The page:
The Prineville service club has partnered with the Crook County School District

CENTRAL OREGONIAN - Classroom certified aid Channing Loveday, left, helps student Tatum Holliday with a lesson on a Chromebook during Kiwanis Summer School last July. The service organization has offered to support a fifth year of summer school.

During a recent Crook County School Board meeting, Kiwanis Club of Prineville member Wayne Looney asked the board members if the club could offer Kiwanis Summer School a fifth year in 2018.

It's now up to the school board to make the decision.

"Prineville Kiwanis' original plan called for our summer school involvement to largely end with the summer of 2017, our fourth year," Looney said. "Because Crook County School District generously volunteered to pay the associated portion of Prineville Kiwanis staffing costs (beginning in 2015), and because of strong community support, our board voted to authorize a fifth year."

Kiwanis would like to continue with the summer school program next summer if they are able to secure a small amount of additional funding and the school district is willing to continue with their commitment toward the program.

The price tag for summer school employees is roughly $20,000 annually. The local service organization spends around $12,000 to $13,000, and the school district pays for the meals, busing and associated employee costs such as retirement and insurance benefits.

Summer school is designed to target kindergarten through third-grade students who are just below benchmark in reading and math.

According to CCSD Director of Curriculum and Instruction Stacy Smith, the local results and research both indicate that this supplemental instruction provided to this targeted audience can be just what they need to get to, or above, benchmark.

"We have also noticed that the Kiwanis Summer School program has been very effective at preventing what teachers call the 'summer slide,' or the actual loss of skill or conceptual knowledge during an extended break in instruction," Smith added.

The program has remained the same with only minor adjustments since its beginning in 2014. For seven weeks this past summer, students had a Tuesday, Wednesday, Thursday schedule with busing, breakfast and lunch provided by the school district. Again, the $50 registration fee was totally refundable upon 90 percent attendance.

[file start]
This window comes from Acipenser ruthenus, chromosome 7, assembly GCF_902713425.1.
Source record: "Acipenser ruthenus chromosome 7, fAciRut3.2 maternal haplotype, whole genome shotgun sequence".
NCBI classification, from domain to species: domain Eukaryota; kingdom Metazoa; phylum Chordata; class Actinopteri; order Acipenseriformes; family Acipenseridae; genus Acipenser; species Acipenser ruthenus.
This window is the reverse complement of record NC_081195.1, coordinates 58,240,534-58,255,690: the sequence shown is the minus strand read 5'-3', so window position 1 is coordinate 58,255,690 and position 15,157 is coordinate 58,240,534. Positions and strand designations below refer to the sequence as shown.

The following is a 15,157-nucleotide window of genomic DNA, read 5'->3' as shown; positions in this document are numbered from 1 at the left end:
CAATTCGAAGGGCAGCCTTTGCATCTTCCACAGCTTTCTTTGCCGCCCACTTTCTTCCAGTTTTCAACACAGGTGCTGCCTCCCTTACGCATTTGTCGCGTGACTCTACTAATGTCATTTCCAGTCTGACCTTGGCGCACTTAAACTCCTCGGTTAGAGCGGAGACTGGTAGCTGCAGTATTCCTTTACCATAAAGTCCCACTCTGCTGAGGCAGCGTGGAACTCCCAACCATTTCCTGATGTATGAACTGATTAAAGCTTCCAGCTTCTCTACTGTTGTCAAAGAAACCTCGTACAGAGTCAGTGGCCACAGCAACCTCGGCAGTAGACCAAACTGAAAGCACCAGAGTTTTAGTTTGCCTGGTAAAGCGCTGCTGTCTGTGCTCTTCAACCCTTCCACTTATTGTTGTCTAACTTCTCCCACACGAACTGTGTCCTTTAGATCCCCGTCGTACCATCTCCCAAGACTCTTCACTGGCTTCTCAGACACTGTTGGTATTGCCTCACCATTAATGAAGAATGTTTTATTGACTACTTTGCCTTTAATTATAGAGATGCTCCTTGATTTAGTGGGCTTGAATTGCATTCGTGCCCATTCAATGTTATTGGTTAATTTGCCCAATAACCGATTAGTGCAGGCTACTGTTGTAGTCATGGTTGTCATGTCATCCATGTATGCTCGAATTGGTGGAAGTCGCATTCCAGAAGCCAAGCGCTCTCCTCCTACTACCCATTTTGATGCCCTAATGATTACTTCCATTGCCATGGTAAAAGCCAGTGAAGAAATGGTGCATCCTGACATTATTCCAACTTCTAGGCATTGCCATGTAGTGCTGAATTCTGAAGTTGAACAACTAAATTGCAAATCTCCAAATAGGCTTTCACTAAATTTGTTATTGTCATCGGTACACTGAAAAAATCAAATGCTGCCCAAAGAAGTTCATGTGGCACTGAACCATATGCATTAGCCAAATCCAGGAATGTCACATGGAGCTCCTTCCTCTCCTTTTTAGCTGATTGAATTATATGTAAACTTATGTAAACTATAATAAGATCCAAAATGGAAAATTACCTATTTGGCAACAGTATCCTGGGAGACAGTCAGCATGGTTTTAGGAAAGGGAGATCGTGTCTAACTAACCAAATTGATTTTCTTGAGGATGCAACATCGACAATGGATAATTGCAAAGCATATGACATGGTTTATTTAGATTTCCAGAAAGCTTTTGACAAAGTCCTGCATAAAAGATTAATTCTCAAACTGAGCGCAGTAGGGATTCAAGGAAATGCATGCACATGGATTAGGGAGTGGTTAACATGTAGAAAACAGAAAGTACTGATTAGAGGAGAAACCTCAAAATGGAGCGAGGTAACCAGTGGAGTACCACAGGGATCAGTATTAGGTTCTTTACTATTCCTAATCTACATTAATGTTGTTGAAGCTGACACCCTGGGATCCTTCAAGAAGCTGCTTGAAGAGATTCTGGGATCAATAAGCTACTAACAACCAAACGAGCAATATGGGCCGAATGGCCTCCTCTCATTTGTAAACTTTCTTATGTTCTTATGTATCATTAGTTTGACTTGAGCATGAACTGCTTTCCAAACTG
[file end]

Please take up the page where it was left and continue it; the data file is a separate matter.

There are four classrooms, one for each grade level, that can accommodate as many as 20 students. Each classroom has a teacher, a certified aid and a student aid.

Looney said it was disappointing that only 66 students participated last summer when they had room for and had recruited 80 students.

However, test scores indicated that 90 percent of those students improved their math and reading scores, 8 percent stayed the same, and 2 percent showed losses as a result of poor attendance.

"About 70 percent of our students are free and reduced lunch students," Looney pointed out. "Typically, they don't have a lot of resources in their family or in their household and perhaps not very much incentive to be academic during the summer, so those students really do slide back badly in the summer, and to hold them to a zero is good."

Smith said he has appreciated working with Looney as the Kiwanis representative.

"He is a retired, long-time educator, and he still has a heart for kids," Smith said. "Wayne was the person that helped guide other Kiwanians toward the school district as they sought ways to leverage dollars and community service in our community."

Looney said the summer school has been a great program for their club.

"We feel very proud about the accomplishments," he said. "It may be something that we want to just keep doing forever because we see value in it. I think the community sees value in it. Not only does it make us feel better, but we know we're actually doing something that's positive."

The school district has not officially voted to continue the partnership with Kiwanis, but Smith says it has been a great partnership.

"With their help, Crook County School District has been able to serve a vulnerable population of our community's students in a way that will benefit them educationally for years to come," he said. "We owe the Kiwanis folks a big thank you."

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